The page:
Fields of Vision is a book about the relationship between landscape imagery and national identity in England and the United States. This is not exactly a topic that excites me, though to his credit, Daniels does manage to make a bunch of 18th- and 19th-century landscape paintings a lot more interesting than I thought they were. He also (thankfully) goes beyond painting to include a landscape architect, a printmaker, and a building. And his theoretical argument, that over time, certain landscape imagery can become a repository for so many different people’s interpretations of national identity that it becomes a symbol for the nation – well, that sounds cultural studies-y enough for me.
Daniels’ first example, St. Paul’s Cathedral, made the most sense to me. After the Great Fire in 1666 destroyed an older cathedral, London commissioned Christopher Wren to design and build a new one. Legend has it that when Wren was to place the first stone for the new cathedral in 1675, the laborer they sent out to find a stone came back with a piece of gravestone that was inscribed with a single word: RESURGAM, “I rise again.” This same word was written above the South transept of the rapidly-built new Cathedral along with a phoenix; in a mere 35 years, London, Christlike, had risen from the ashes in the form of St. Paul’s.
Over the centuries, St. Paul’s took on a variety of uses and meanings. In 1789, the King went in State to St Paul’s for a Thanksgiving service – the first official royal visit in 75 years – and the Cathedral and its surroundings were a blaze of lights; St. Paul’s had been transformed into a symbol of monarchical power and English strength and solidarity in the wake of the French Revolution. And throughout the 19th-century, as the British empire grew, panoramas from (and of) the Cathedral’s dome situated it at the center of London and at the center of empire; it became a symbol of both British power abroad and Little England at home.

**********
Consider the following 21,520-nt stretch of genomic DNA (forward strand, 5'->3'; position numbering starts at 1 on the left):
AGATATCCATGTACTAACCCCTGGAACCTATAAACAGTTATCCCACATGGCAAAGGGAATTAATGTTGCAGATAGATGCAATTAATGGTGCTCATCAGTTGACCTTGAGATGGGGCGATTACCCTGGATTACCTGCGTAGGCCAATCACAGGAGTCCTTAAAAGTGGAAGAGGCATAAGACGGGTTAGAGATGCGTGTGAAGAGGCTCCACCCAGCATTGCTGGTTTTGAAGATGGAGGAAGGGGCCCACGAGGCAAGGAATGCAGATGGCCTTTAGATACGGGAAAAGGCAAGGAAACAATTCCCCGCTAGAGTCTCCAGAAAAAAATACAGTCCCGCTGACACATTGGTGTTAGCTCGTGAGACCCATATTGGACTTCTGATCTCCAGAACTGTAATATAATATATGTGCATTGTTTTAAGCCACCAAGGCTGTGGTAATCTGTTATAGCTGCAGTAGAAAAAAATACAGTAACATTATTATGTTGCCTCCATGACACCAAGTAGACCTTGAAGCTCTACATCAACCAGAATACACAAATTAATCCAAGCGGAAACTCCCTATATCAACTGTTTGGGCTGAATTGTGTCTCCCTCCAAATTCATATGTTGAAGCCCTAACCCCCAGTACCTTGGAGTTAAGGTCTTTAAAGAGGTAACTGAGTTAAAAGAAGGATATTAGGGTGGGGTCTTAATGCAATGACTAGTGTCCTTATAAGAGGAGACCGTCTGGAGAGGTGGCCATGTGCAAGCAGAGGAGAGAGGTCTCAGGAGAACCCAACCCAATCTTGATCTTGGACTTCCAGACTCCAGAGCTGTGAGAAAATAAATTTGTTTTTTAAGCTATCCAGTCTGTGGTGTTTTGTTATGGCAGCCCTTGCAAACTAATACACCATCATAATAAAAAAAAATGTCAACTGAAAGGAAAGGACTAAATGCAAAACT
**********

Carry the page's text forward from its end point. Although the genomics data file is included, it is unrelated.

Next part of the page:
By World War II, St. Paul’s was such a treasured symbolic landscape that Churchill ordered it to be saved at all costs; during the Blitz in 1940, while the rest of the Cathedral’s neighborhood went up in flames, an Allied Watch of firefighters did indeed save it – they minimized the damage, anyway. And the most famous image of the Blitz is a photograph published in the Daily Mail, which shows St. Paul’s rising, phoenixlike, above the smoke.
Though he couldn’t have made the comparison (this book was published in 1993), this beautiful image reminds me of another incredibly powerful landscape image – the photograph of the twin towers right before they fell. This photograph, like that one, makes a strong case for the relationship between landscape imagery and national identity, both in the heart of the viewer and in the political and cultural ferment that developed in response to it.